Joomla vs Drupal: business models and commercial ecosystem

I just got back from CMSExpo in Chicago where I spent a few days surrounded by Joomla people. Although the CMSExpo conference started as a Joomla-only event, it has since opened up to other Open Source content management systems including Drupal, Wordpress, Plone and more. Due to its background, however, it's still heavy on Joomla, and as a result, I had the opportunity to meet a lot of influential people in the Joomla community, including a few Joomla co-founders and members of the Joomla leadership team. I'd like to share my observations, since they are relevant for all of us in the Drupal community.

In the Drupal community, today's business-model of choice seems to be providing implementation services for medium to large websites. The Joomla community, it seems, is very focused on the low-end of the market and most people make money by selling subscription services, usually either by selling commercial support for their GPL extensions or by selling access to template clubs (i.e., a collection of templates, bundled with some level of theming support). I talked to various template club owners and was surprised by the level of sophistication and adoption — some template clubs employ more than thirty people and have answered hundreds of thousands of support questions.

But what does the future hold? The Drupal community seems to be expanding into the enterprise, whereas the Joomla community is expanding into, well ... Drupal. All the Joomla companies that I talked to at CMSExpo were in the process of taking their products and services to the Drupal market and rebranding their organizations to be cross-CMS compatible. Andy Miller, one of the co-founders of Joomla, and CEO of RocketTheme, one of the leading Joomla template clubs, has just launched a Drupal template club. Steve Burge, the founder of a training company called Open Source Training has added Drupal training to his portfolio (they delivered 100 Joomla training classes in 2009, and plan to deliver 200 training classes in 2010). The list goes on, and all this has been going on under the radar for most of us in the Drupal community — under mine, at least.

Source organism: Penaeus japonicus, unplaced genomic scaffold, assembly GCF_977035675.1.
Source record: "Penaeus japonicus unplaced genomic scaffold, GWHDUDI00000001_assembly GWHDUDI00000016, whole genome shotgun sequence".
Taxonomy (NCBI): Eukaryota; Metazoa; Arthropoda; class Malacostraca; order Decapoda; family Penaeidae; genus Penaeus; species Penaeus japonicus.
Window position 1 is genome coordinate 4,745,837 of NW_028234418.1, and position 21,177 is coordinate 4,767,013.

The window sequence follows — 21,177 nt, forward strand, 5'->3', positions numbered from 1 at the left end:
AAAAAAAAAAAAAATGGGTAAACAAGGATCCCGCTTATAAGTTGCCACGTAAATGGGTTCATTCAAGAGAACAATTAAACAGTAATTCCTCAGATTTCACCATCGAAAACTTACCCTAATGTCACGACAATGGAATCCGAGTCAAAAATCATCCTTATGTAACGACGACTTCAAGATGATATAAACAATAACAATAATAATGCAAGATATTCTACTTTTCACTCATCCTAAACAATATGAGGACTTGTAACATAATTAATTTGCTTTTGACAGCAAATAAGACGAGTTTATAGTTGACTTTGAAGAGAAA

Cmsexpo
Andy Miller, co-founder of Joomla!, and CEO of RocketTheme. RocketTheme has about 30 employees selling templates and template support to the Joomla! and Drupal community.

Why is this happening? First, the Joomla people that I talked to believed that there was more money to be made in the Drupal world, as Drupal tends to attract larger projects. Further, the lack of Drupal template clubs is perceived as an opportunity for Joomla developers already familiar with that business model. Third, since the long awaited Joomla 1.6 release is "only" an incremental release, some people are only marginally excited about it. Contrasted with Drupal 7 and WordPress 3.0, both of which are shaping up to be phenomenal, paradigm-shifting releases with tons of improvements and feature additions, many Joomla developers are expanding their horizons and portfolios.

All in all, this isn't a bad thing. In fact it is incredibly exciting and incredibly scary at the same time. The Joomla community expanding to Drupal could help fortify Drupal in the low-end market, which is something I want us in the Drupal community to care about a lot more. At the same time, we'll have to educate a tsunami of new community members about our values and culture to make sure that they adopt the "Drupal Way" of doing things (i.e. our culture of collaboration, sharing, passion, openness, innovation and leadership). More than ever, we'll need Drupal mentors as interesting times are ahead.